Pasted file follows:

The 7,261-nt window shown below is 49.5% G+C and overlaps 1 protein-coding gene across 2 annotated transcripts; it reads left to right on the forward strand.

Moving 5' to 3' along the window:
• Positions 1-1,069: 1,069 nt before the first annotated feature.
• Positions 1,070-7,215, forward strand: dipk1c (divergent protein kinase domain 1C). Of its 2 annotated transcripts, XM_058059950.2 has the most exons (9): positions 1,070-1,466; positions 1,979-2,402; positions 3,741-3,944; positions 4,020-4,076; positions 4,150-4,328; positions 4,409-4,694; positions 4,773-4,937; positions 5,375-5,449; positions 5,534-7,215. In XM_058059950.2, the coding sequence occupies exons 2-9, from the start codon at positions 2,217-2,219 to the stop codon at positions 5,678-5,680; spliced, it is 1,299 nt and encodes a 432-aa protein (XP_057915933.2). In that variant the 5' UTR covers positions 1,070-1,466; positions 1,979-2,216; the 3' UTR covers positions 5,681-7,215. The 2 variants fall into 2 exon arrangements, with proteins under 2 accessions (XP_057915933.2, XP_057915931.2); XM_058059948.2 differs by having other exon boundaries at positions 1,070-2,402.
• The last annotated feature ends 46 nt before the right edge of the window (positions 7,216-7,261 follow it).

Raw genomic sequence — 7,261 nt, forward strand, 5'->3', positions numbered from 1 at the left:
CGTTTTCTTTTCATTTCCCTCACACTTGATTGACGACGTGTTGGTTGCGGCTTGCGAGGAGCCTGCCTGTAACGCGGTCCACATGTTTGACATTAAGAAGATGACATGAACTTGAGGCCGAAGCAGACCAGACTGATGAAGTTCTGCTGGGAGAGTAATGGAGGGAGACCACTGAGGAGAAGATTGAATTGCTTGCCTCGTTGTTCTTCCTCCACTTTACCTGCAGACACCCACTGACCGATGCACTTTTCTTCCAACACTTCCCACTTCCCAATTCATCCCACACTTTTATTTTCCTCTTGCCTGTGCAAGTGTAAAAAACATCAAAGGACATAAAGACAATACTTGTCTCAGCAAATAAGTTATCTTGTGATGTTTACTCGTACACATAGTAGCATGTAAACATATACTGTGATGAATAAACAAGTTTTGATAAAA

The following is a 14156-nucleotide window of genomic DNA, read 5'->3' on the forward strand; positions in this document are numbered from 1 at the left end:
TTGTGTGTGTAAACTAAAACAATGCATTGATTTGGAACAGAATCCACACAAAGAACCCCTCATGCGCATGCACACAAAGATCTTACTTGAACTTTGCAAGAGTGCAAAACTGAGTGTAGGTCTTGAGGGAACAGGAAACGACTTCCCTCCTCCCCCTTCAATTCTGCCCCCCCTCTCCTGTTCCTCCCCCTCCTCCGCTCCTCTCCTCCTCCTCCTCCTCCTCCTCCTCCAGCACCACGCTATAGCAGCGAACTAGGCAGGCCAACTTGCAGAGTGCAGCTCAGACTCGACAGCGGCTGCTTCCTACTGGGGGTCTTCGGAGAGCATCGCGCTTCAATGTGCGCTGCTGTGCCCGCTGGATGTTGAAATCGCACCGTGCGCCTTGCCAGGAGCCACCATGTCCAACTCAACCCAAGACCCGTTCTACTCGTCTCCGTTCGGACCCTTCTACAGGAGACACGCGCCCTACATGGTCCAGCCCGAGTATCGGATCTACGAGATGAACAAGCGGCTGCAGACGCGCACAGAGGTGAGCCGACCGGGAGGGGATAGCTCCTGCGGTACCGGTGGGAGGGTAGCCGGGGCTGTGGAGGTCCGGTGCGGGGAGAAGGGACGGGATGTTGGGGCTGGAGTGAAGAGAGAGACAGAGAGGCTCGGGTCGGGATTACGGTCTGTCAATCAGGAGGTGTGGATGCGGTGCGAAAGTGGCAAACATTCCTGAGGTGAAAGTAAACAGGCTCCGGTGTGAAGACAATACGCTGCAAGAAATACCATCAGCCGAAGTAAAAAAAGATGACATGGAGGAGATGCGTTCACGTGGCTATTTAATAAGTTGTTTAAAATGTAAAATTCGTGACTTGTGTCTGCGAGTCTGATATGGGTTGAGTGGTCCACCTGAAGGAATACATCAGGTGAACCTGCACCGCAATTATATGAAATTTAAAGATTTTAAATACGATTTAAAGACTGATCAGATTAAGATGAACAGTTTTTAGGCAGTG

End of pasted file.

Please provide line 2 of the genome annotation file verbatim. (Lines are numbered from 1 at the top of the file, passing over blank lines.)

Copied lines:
Moving 5' to 3' along the window: